Destination: COTE D'IVOIRE AND BURKINA FASO (WEST AFRICA)
Purpose: EDUCATIONAL TRIP TO SEE HOW USAID FUNDED AIDS PROGRAMS ARE OPERATING
Date: Jan 6, 2002 (8 days)
Expense: $3,172.32
source

Traveler: Jeannette Windon (from the office of Mark Kirk)
Destination: ABIDJAN, COTE D'IVOIRE AND OUAGADOUGOU, BURKINA FASO
Purpose: STUDY HIV/AIDS SITUATION
Date: Jan 6, 2002 (9 days)
Expense: $3,172.32
source

Traveler: Clare Coleman (from the office of Nita Lowey)
Destination: COTE D'HOME & BUKINA FASO, WEST AFRICA
Purpose: STUDY US GOV'T-FUNDED HIV/AIDS PROGRAMS
Date: Jan 6, 2002 (9 days)
Expense: $3,172.32
source

Traveler: Deborah Altenburg (from the office of Sherwood Boehlert)
Destination: COTE D' IVOIRE & BURKINA FASO
Purpose: A STUDY TOUR OF HIV/AIDS AND GLOBAL HEALTH ISSUES
Date: Jan 6, 2002 (9 days)
Expense: $3,172.32
source

Traveler: Michael Riggs (from the office of Barbara Lee)
Destination: COTE D'IVOIRE AND BURKINA FASO
Purpose: HIV AIDS STUDY TOUR
Date: Jan 6, 2002 (9 days)
Expense: $3,172.32
source

Traveler: Julie Jolly (from the office of Christopher Bond)
Destination: HAITI
Purpose: TO PROVIDE AN OPPORTUNITY FOR KEY CONGRESSIONAL STAFF TO OBSERVE HEALTH PROGRAMS SUPPORTED THROUGH USAID, OTHER DONORS, THE PRIVATE SECTOR AND MULTILATERAL ORGANS
Date: Aug 11, 2003 (4 days)
Expense: $1,411.00
source

Traveler: Rachel Hansen (from the office of William Janklow)
Destination: HAITI
Purpose: A STUDY TOUR OF HAITI HIGHLIGHTING HIV/AIDS, MATERNAL HEALTH, CHILD SURVIVAL, AND OTHER GLOBAL HEALTH ISSUES TO PROVIDE AN OPPORTUNITY FOR KEY CONGRESSIONAL STAFF TO OBSERVE HEALTH PROGRAMS SUPPORTED BY U.S. AID AND OTHER DONORS OF THE PRIVATE SECTOR AND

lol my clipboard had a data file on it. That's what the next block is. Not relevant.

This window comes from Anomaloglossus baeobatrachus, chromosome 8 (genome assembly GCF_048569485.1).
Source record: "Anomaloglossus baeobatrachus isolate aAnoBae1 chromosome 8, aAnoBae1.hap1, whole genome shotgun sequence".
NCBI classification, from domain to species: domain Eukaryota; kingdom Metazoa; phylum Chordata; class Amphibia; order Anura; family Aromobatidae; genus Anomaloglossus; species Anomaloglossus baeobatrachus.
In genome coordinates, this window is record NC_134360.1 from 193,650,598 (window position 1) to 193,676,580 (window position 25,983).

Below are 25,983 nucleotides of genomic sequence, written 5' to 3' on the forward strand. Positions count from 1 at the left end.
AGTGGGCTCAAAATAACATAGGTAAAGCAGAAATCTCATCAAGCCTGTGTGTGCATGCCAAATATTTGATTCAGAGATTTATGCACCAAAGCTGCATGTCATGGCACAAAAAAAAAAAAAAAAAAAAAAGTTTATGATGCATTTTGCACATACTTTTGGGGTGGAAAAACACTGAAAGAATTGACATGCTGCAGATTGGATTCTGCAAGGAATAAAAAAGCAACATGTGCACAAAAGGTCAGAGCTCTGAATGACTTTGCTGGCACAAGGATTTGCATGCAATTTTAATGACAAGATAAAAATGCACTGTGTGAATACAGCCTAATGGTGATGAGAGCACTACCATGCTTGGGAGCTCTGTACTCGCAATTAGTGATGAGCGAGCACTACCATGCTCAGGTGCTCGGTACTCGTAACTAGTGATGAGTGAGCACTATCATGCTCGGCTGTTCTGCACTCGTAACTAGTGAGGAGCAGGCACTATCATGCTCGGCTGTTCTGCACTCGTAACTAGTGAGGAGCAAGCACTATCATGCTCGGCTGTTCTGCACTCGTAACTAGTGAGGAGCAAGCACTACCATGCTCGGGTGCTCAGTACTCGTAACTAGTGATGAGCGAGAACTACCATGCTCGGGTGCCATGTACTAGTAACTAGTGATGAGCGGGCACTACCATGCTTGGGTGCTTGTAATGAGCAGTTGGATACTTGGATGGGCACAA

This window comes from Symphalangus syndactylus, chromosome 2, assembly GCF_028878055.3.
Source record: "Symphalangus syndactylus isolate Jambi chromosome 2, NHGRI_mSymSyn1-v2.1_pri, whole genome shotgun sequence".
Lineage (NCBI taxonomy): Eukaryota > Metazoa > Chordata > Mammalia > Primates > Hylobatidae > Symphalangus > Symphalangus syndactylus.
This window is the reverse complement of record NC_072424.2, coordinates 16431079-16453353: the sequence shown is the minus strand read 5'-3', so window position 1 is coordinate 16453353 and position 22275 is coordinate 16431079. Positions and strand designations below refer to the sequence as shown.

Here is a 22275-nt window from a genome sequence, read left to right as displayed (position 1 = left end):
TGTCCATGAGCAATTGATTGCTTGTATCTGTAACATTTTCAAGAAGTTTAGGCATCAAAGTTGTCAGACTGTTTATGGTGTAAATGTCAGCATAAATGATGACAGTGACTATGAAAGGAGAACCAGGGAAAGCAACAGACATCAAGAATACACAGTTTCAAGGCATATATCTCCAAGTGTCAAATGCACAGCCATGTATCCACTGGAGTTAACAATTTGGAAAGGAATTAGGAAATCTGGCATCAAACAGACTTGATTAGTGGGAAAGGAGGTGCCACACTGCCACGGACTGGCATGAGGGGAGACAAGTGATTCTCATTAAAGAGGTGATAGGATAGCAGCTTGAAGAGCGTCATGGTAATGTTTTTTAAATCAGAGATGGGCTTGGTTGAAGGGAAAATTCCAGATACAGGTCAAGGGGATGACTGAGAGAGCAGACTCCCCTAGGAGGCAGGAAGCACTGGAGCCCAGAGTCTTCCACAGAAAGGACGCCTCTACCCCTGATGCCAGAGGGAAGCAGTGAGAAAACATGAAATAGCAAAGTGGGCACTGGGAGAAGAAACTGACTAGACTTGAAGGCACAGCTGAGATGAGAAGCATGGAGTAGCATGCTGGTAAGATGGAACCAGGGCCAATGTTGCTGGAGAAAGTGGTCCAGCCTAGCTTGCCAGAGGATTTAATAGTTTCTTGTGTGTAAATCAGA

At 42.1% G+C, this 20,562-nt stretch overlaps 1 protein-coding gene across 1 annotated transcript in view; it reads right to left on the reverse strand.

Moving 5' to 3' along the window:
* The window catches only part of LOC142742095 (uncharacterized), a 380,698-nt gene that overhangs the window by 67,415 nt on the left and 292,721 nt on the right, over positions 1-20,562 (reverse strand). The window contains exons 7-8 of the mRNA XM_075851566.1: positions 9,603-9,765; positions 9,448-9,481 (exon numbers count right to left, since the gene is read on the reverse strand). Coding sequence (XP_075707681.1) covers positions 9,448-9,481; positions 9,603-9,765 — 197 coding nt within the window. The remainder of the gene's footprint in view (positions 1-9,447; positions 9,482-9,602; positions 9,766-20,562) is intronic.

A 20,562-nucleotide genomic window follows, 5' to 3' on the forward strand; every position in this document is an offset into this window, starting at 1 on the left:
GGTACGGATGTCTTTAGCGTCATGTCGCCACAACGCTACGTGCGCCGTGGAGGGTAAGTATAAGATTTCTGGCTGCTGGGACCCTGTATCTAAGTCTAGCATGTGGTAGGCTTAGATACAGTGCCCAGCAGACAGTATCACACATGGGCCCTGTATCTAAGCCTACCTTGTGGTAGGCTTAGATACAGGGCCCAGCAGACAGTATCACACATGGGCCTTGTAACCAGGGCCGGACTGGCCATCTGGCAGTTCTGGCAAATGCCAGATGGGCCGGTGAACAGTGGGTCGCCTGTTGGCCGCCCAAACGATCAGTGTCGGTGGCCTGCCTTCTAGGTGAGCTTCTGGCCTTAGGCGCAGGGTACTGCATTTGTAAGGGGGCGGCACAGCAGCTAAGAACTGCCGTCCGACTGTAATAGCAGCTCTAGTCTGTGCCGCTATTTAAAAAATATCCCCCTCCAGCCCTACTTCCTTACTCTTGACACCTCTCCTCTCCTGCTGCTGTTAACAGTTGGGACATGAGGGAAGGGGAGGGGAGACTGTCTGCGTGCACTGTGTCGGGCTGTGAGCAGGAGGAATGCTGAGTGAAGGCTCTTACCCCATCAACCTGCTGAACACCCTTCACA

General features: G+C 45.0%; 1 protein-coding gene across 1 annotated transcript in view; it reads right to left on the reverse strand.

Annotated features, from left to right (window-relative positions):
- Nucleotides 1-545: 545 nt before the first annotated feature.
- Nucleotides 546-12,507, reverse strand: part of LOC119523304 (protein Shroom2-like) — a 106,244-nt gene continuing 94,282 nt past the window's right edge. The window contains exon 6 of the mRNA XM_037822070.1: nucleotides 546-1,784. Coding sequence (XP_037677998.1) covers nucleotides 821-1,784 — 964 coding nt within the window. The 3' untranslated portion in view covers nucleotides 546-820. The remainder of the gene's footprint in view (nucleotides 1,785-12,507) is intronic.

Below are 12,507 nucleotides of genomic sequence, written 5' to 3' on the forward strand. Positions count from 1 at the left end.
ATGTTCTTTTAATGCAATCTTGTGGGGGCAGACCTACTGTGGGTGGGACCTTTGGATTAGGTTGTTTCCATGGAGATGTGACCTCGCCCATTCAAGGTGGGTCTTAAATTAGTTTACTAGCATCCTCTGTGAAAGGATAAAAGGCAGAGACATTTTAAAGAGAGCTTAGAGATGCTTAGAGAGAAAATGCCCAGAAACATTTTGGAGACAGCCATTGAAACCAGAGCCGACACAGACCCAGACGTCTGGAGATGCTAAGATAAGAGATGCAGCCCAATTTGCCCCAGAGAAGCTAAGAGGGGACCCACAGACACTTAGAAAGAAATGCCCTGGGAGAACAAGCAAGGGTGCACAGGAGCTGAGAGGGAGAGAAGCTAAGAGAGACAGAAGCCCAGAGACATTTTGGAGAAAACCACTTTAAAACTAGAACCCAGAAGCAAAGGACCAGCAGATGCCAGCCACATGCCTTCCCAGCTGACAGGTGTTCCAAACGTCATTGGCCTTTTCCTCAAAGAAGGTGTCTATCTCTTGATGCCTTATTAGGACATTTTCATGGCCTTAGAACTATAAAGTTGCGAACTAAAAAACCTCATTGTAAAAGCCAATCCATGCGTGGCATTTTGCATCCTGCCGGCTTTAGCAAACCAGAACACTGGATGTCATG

Date: Aug 11, 2003 (4 days)
Expense: $1,411.00
source

Traveler: Ashley Etienne (from the office of Chris Bell)
Destination: HAITI
Purpose: FACT-FINDING MISSION TO OBSERVE HEALTH PROGRAMS
Date: Aug 11, 2003 (4 days)
Expense: $1,411.00
source

Traveler: Debra Armentrout (from the office of Robert Wexler)
Destination: WENT TO HAITI
Purpose: STUDY TOUR OF PROGRAMS FOR GLOBAL HEALTH ISSUES
Date: Aug 11, 2003 (4 days)
Expense: $1,411.00
source

Traveler: Kathy Kulkarni (from the office of Frank Pallone)
Destination: PORT AU PRINCE
Purpose: EDUCATIONAL TRIP ON HEALTH AND CHILD SURVIVAL PROJECTS IN HAITI.
Date: Aug 11, 2003 (4 days)
Expense: $1,411.00
source

Traveler: Stephen Northrup (from the office of Michael Enzi)
Destination: INDIA (BOMBAY, CHENNAI, AND DELHI)
Purpose: EDUCATIONAL MISSION TO SEE AND DISCUSS HEALTHCARE ISSUES FACING INDIA, WITH SPECIAL EMPHASIS ON WOMEN AND CHILDREN, AND THE GROWING HIV/AIDS EPIDEMIC
Date: Jan 4, 2004 (9 days)
Expense: $5,826.00
source

Traveler: Jennifer Platt (from the office of Katherine Harris)